Posts Tagged ‘wiki’

First Day Course Design

Tuesday, May 31st, 2011

Here is a suggestion that would be appropriate in a course that is fully online or has a major online component in Canvas.

The instructor can set what kind of page the student sees when first entering the course.  The choices are:

  • the communication (or activity) stream
  • a wiki page (Front Page) designed by the instructor
  • the course modules page
  • the assignment list
  • the assignment list including syllabus

To do this, the instructor clicks on the “Change Home Page Layout” link (upper right):

Click to enlarge

There are several choices, but a good choice for the first day(s) of the semester is the “Page I’ll Design Myself”:

Next, click the Update Layout button.

Now you will need to click the Edit this Page button.

You will be presented with a wysiwyg editor. Create any text, add images, or even videos. This page will be the “Front Page” and it will be the page any user sees when entering the “Pages” area. It is also the page users will see whenever the home page layout is set to the “Page I’ll Design Myself” option.

One possibility for the first day is to create an informational page that tells students what to do. This may not be necessary in a face-to-face class where the instructor is present to answer first day questions. But in an online class this would be recommended. Of course, what you say depends on the class. Here is an example from my EDCI 525 class from summer, 2011:

Example only – first day text varies by course

After the first few days of class, it would probably be best to set the home page layout back to the communication/activity stream or at least rework the “Front Page” to eliminate the “how to get started” info.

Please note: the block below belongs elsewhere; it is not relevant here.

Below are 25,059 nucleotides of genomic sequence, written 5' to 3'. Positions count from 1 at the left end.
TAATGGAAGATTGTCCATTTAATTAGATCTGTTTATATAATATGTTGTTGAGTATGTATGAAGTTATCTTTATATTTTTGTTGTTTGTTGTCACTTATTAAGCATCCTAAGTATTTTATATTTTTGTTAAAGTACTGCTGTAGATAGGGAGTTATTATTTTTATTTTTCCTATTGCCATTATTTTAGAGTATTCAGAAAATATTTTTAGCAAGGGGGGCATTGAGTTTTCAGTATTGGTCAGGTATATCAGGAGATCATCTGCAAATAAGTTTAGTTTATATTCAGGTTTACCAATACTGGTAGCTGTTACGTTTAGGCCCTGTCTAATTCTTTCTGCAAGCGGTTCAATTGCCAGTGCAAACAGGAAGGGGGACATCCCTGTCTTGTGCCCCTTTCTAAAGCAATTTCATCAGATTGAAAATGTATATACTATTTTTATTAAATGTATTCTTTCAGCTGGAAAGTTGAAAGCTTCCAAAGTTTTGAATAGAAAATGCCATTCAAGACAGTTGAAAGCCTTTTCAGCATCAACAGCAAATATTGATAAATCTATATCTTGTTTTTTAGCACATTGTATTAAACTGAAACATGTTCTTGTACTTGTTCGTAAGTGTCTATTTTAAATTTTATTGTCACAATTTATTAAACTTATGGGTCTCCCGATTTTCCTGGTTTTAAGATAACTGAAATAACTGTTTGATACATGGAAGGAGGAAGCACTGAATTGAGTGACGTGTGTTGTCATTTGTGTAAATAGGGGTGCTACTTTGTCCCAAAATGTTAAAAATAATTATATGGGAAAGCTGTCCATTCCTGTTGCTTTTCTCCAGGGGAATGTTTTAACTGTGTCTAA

Exporting the Gradebook to Excel

Monday, May 23rd, 2011

If you would like to download your grades from inside Canvas and use them in Excel, do the following:

  1. Go to the “Grades” area of your course.
  2. Click on “Options” pull down menu at the upper left.
  3. Choose “Download Scores (.csv)”
  4. The resulting file should open fine in Excel

Exporting grades in Canvas

Adding an Image

Thursday, May 19th, 2011

Suppose you (the student) want to add an image to a discussion post, or wiki “page” in Canvas. In the wysiwyg editor you will notice an icon for adding an image.

This will open a pop-up dialog asking for a URL:

But your image is on your laptop or desktop computer. There does not seem to be a way to just upload the image from your computer to Canvas. You you are correct – students cannot upload images directly and embed them into discussion posts and wiki pages. So you will need to put your image file somewhere on the Internet.

There are many, many places to do this. One place that I think works really well for this is DropBox (www.dropbox.com). Accounts are free there (for a limited amount of disk space) and you can store files there that are private or public. Let me show you how to store a public file to use with Canvas.

Here is the basic DropBox area:

You will notice a folder labeled Public – that’s where you upload files you want to make public. Any other folders are private. Once you click on the icon for the Public folder, you will see:

Click the Upload icon to upload a file.

Click the Choose files button to locate your file on your laptop or desktop computer.

In this example you can see that I have identified a file to upload that is a jpg image file with filename view-from-old-post-office.jpg. Of course, we need to click the Start upload button.

Now you can see that the file has been uploaded and exists in my public folder at Dropbox. Now we need to discover the link to that file so we can paste it in Canvas.

So what I did was to check the box for the file I needed the link. Then I pulled down the More link to reveal several choices, one of which is “Copy public link”. That is the link you neeed to paste into Canvas.

And here is the link. Notice that even though the file is public, it is not likely that someone will find the image because the URL is complex.

So if you think back to the second image on this page, that is where you would paste this link and then the image would be seen embedded inside your discussion post or on the wiki page.